Investor-owned utilities might seem fairly robust, but they’re not impervious to unpredictable black-swan events. Ensuring the industry’s survival might depend on our ability to reduce our...
Wind deals promise brisk business for years to come.
you see investment banks like Lehman, Morgan Stanley and Goldman Sachs, but the current trend is more strategic investors, including utility companies. Some are looking to acquire, and others to joint venture.
This is the typical trend. In any new industry you get the private equity guys first, then the likes of Lehman and Goldman, and then the strategic guys follow.
Fortnightly: Are utilities following FPL’s example?
Redinger: Absolutely they all look at FPL, and also Xcel Energy, but not necessarily as examples. FPL’s strategy is to be a wind developer, but utilities’ strategies run the gamut. Some are investing for political reasons, to show they are trying to reduce their carbon footprint. They don’t necessarily want to be a developer, but they want to have enough wind to show they’re being a good corporate citizen. And they see it as a hedge, with carbon regulation coming down the pike. Interest in windpower is definitely moving in parallel with talk about climate-change legislation.
Fortnightly: Does windpower’s current growth rate depend completely on production tax credits (PTC) being extended by Congress?
Redinger: In the near term, for the wind industry to continue its torrid pace, the PTC is very important. But look at the renewable portfolio standards (RPS) that are now in place. Recently Standard & Poor’s said if you add up what’s required between now and 2015 under the existing RPS in 29 states—24 of them mandatory—then 6,000 MW of new renewable energy capacity has to come online each year. Last year was a record year for wind, and it was just over 5,000 MW. So absolutely, unless the laws change, this industry will continue growing fast, and there will be a large amount of capital to be spent on windpower.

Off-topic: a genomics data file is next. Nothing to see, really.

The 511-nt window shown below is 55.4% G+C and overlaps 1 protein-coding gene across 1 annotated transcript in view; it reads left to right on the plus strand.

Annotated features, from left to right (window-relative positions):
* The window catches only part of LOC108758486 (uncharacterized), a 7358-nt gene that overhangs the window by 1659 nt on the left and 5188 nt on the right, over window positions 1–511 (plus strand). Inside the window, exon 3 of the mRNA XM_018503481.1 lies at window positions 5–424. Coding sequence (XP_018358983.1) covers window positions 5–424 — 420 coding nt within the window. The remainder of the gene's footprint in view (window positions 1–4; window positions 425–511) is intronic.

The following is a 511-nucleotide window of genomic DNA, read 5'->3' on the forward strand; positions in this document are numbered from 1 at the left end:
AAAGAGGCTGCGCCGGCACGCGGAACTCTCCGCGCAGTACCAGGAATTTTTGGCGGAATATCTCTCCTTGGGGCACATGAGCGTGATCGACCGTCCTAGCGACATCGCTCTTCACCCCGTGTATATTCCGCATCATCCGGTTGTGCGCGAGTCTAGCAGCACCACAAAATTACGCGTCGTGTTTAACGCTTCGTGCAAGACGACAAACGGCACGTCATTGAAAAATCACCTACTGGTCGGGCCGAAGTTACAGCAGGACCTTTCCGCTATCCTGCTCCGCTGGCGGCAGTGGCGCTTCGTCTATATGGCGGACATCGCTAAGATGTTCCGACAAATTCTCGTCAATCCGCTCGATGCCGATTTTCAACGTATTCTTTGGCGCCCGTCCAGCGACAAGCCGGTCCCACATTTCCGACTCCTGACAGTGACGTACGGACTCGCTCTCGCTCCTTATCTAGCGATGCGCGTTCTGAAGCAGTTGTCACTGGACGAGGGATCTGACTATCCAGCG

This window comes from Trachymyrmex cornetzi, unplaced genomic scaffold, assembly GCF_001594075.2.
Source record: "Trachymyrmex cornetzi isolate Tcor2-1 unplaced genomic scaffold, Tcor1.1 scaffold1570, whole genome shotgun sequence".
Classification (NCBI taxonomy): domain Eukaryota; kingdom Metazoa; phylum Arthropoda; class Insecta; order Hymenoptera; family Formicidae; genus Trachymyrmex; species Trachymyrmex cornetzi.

In the short term it’s important to get the PTC renewed. But in the longer term I have a different view. The wind industry needs to stand on its own. Given where power prices are going in this country, I don’t think the PTC will be necessary further down the road. There isn’t a lot of baseload power construction going on, so I see an energy shortage coming. Between now and 2015, we’ll see a fairly hefty increase in power prices. Eventually these projects will be profitable without the PTC.
Fortnightly: Would the windpower industry be better off without the PTC, than it is in the current on-again, off-again situation?
Redinger: Yes, absolutely the industry will be better off without the PTC—but only if it is able to finance itself without it. The reality is that’s not the case today. But what’s interesting is the money is coming from somewhere. Either we’re paying the higher price through our tax dollars, or we’re paying higher power prices. The PTC is just camouflage. It’s not free.
Fortnightly: Windpower advocates would argue fossil power has enjoyed even more deeply camouflaged subsidies for decades. Do we need to eliminate those subsidies before we can have a truly level playing field?
Redinger: That’ll happen when climate-change legislation gets enacted, and we figure out how much we’re